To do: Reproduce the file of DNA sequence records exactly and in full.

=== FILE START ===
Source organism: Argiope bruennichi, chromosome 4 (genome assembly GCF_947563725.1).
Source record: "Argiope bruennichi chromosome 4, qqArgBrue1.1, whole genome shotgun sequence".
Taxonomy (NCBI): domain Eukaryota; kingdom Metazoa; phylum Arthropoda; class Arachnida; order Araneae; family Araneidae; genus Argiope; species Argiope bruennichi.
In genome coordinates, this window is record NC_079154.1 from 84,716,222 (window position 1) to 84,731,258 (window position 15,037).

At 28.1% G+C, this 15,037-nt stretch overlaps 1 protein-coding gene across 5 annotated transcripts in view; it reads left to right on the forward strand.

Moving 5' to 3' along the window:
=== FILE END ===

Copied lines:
Source organism: Argiope bruennichi, chromosome 4 (genome assembly GCF_947563725.1).
Source record: "Argiope bruennichi chromosome 4, qqArgBrue1.1, whole genome shotgun sequence".
Taxonomy (NCBI): domain Eukaryota; kingdom Metazoa; phylum Arthropoda; class Arachnida; order Araneae; family Araneidae; genus Argiope; species Argiope bruennichi.
In genome coordinates, this window is record NC_079154.1 from 84,716,222 (window position 1) to 84,731,258 (window position 15,037).

At 28.1% G+C, this 15,037-nt stretch overlaps 1 protein-coding gene across 5 annotated transcripts in view; it reads left to right on the forward strand.

Moving 5' to 3' along the window: